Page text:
Does it seem as if your hearing aid batteries drain way too fast? The reasons for this are sometimes surprising.What is the average length of time that your hearing aid batteries should stay charged? Between 3 to 7 days is normal. That’s a very wide range. So wide, actually, that it’s unpredictable and puts you in a serious predicament. You might be on day 4 at the grocery store when all of a sudden, things get quiet and you can’t hear the cashier. Or maybe on day 5, you’re enjoying a conversation with friends when you suddenly feel very alone because you can’t participate because you can’t hear. Now, you’re watching the TV. All of a sudden you can’t hear the news. Wait, it’s only day 2. Yes, sometimes they even drain before that 3-day mark. It’s more than a little inconvenient. You just can’t tell how much battery power your hearing aids have left and it’s making you miss out on life. Here are the most likely culprits if your hearing aid batteries drain quickly.
A Battery Can be Depleted by Moisture
There aren’t very many species that release moisture through their skin but humans do. It’s a cooling mechanism. We do it to get rid of excess sodium or toxins in the blood. You might also live in a climate that is moist and humid. This extra moisture can clog the air vent in your device, making it less effective. Moisture can also interact with the chemicals of the battery causing it to deplete faster. You can prevent moisture-related battery drainage with these measures:
- Open the battery door before storing the hearing aids
- Don’t leave the batteries in when you’re storing them for several days
- A dehumidifier for your hearing aid is recommended
- Don’t keep your hearing aids in the bathroom, kitchen or other moist environments
Batteries Can be Drained by Advanced Hearing Aid Features
You get a much better hearing aid nowadays than you did even 10 years ago. But if you’re not keeping your eye on them, these advanced features can cause faster battery drain. Don’t stop using your favorite features. But keep in mind, you will need to change the battery sooner if you are streaming music from your phone for hours. Bluetooth, multichannel, tinnitus relief, noise canceling — all of these extra features can deplete your battery.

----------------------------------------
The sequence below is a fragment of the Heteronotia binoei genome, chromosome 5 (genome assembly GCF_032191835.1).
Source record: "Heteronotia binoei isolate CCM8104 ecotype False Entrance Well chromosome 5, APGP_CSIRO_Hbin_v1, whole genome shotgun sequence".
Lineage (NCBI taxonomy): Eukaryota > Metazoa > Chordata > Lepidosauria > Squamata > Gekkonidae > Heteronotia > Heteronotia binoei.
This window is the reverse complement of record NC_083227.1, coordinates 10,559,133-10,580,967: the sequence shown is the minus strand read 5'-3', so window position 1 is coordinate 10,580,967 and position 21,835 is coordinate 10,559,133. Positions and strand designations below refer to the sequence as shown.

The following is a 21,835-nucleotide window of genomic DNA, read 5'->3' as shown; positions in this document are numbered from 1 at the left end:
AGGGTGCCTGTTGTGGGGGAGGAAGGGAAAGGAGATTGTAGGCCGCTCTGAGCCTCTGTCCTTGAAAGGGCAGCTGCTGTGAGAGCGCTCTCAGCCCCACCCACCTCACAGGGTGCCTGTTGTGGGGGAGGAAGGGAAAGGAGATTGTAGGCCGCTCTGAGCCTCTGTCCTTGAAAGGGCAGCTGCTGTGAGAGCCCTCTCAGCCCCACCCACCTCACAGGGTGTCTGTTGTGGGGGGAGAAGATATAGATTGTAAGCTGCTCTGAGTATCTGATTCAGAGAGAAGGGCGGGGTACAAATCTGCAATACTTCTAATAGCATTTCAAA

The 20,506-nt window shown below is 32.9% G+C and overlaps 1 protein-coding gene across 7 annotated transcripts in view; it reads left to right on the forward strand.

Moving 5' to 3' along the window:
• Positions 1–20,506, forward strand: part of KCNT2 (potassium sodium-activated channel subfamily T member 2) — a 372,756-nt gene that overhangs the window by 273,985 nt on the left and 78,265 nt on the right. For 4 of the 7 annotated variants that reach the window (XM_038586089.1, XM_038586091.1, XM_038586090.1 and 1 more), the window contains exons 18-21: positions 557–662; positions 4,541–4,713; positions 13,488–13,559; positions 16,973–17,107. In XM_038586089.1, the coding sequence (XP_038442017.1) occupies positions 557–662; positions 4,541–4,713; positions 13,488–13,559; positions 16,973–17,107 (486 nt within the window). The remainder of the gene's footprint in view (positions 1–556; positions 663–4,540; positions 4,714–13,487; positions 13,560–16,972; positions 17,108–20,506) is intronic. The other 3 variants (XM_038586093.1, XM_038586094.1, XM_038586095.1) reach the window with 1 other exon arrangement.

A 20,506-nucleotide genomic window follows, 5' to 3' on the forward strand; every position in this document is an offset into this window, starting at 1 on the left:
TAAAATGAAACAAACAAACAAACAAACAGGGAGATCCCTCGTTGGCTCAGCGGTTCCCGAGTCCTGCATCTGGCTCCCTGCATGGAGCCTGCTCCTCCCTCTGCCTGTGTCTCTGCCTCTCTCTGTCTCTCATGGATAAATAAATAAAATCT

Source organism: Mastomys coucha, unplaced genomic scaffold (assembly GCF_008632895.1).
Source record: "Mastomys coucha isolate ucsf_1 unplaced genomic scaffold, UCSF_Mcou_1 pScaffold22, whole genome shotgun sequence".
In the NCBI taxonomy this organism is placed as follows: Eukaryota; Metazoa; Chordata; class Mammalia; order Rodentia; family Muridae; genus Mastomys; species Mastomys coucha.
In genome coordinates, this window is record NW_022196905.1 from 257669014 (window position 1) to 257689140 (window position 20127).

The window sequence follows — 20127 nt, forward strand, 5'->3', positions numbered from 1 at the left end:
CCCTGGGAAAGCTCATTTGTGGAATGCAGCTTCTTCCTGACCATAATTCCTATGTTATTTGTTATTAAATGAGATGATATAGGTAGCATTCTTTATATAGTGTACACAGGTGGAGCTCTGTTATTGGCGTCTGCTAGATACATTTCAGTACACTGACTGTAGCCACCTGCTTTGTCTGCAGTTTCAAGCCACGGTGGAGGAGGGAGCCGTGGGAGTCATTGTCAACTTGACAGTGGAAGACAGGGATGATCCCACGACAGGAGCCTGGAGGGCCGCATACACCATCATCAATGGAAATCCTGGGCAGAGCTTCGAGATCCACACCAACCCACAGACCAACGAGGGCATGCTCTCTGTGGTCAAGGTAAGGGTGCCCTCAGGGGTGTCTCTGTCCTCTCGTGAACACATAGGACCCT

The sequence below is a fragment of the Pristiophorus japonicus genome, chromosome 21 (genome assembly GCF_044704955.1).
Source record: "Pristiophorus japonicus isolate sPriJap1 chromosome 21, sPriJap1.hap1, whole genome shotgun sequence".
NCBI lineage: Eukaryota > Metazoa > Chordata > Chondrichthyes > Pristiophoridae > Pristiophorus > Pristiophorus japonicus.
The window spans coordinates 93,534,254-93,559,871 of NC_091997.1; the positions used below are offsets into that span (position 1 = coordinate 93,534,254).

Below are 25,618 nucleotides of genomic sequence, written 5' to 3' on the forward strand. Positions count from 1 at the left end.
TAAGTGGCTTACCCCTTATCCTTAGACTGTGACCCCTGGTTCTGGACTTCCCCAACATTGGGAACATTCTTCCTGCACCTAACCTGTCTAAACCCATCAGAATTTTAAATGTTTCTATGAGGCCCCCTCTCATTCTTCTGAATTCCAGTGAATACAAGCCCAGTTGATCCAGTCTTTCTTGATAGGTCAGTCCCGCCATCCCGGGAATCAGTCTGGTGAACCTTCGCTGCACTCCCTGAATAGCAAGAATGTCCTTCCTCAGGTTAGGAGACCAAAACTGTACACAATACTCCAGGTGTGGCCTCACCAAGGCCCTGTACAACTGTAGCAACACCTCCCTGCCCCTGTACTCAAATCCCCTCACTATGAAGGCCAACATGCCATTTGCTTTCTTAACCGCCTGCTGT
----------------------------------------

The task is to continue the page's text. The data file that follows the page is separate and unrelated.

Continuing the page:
Batteries Can be Impacted by Altitude Changes
Moving from a low to high altitude can sap your batteries, specifically if they’re on their last leg. When flying, skiing or climbing always takes some extra batteries.
It’s Possible That The Batteries Aren’t Really Low
Some hearing aids let you know when the battery is running low. Generally speaking, these alerts are giving you a “heads up”. They’re not actually saying the battery is dead. Moreover, sometimes an environmental change in humidity or altitude temporarily causes the charge to dip and the low battery alarm gets activated. Remove the hearing aids and reset them to end the alarm. You might be able to get several more hours or even days out of that battery.
Improper Handling of Batteries
You should not take out the little tab from the battery before you’re ready to use it. Always wash your hands before handling your hearing aids or batteries to avoid getting dirt or hand oil on them. Don’t ever freeze hearing aid batteries. This technique might extend the life of some kinds of battery but it doesn’t work with hearing aid batteries. Basic handling mistakes such as these can cause hearing aid batteries to drain more quickly.
It isn’t a Good Plan to Purchase a Year’s Supply of Batteries
Buying in bulk is typically a smart money move if you can afford to do it. But the last few batteries in the pack probably won’t have full power. Try to stay with a 6-month supply or less unless you’re okay with wasting a few.
Purchasing Hearing Aid Batteries on The Web
This isn’t an over-all critique of purchasing stuff on the internet. You can get some good deals. But some batteries that can be found online are being sold by less honest people and are near their expiration date. Or even worse, they are already passed. So you need to be cautious.
Both alkaline (AA, AAA, etc.) and zinc hearing aid batteries have a date they will expire. You wouldn’t buy milk without looking at the expiration. You should do that with batteries too. Be certain that the date is well in the future to get the most use out of the pack. If the website doesn’t mention an expiration date, message the vendor, or purchase batteries from us. Only purchase batteries from reputable sources.
Modern Hearing Aids Are Rechargeable
There are several reasons that hearing batteries may drain rapidly. But you can get more power out of your batteries by taking some precautions. You might also consider rechargeable hearing aids if you’re in the market for a new set. You put them on a charger every night for a full day of hearing the next day. The rechargeable batteries only have to be replaced every few years.